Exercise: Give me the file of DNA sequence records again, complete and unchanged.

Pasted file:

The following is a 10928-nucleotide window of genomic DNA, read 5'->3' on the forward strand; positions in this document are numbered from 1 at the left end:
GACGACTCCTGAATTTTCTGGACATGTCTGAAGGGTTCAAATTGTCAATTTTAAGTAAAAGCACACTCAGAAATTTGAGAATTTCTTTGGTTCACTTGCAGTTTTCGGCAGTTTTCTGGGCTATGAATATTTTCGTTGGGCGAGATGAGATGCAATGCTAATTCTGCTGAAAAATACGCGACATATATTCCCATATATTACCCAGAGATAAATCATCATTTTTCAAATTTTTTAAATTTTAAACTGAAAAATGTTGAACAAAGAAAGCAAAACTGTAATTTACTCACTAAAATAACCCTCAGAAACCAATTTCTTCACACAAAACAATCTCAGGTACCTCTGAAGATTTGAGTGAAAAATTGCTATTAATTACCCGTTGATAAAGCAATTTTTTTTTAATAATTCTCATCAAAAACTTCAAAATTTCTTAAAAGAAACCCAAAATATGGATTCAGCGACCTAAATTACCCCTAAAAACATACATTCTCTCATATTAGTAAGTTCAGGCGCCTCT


The following is a 10928-nucleotide window of genomic DNA, read 5'->3' on the forward strand; positions in this document are numbered from 1 at the left end:
GACGACTCCTGAATTTTCTGGACATGTCTGAAGGGTTCAAATTGTCAATTTTAAGTAAAAGCACACTCAGAAATTTGAGAATTTCTTTGGTTCACTTGCAGTTTTCGGCAGTTTTCTGGGCTATGAATATTTTCGTTGGGCGAGATGAGATGCAATGCTAATTCTGCTGAAAAATACGCGACATATATTCCCATATATTACCCAGAGATAAATCATCATTTTTCAAATTTTTTAAATTTTAAACTGAAAAATGTTGAACAAAGAAAGCAAAACTGTAATTTACTCACTAAAATAACCCTCAGAAACCAATTTCTTCACACAAAACAATCTCAGGTACCTCTGAAGATTTGAGTGAAAAATTGCTATTAATTACCCGTTGATAAAGCAATTTTTTTTTAATAATTCTCATCAAAAACTTCAAAATTTCTTAAAAGAAACCCAAAATATGGATTCAGCGACCTAAATTACCCCTAAAAACATACATTCTCTCATATTAGTAAGTTCAGGCGCCTCT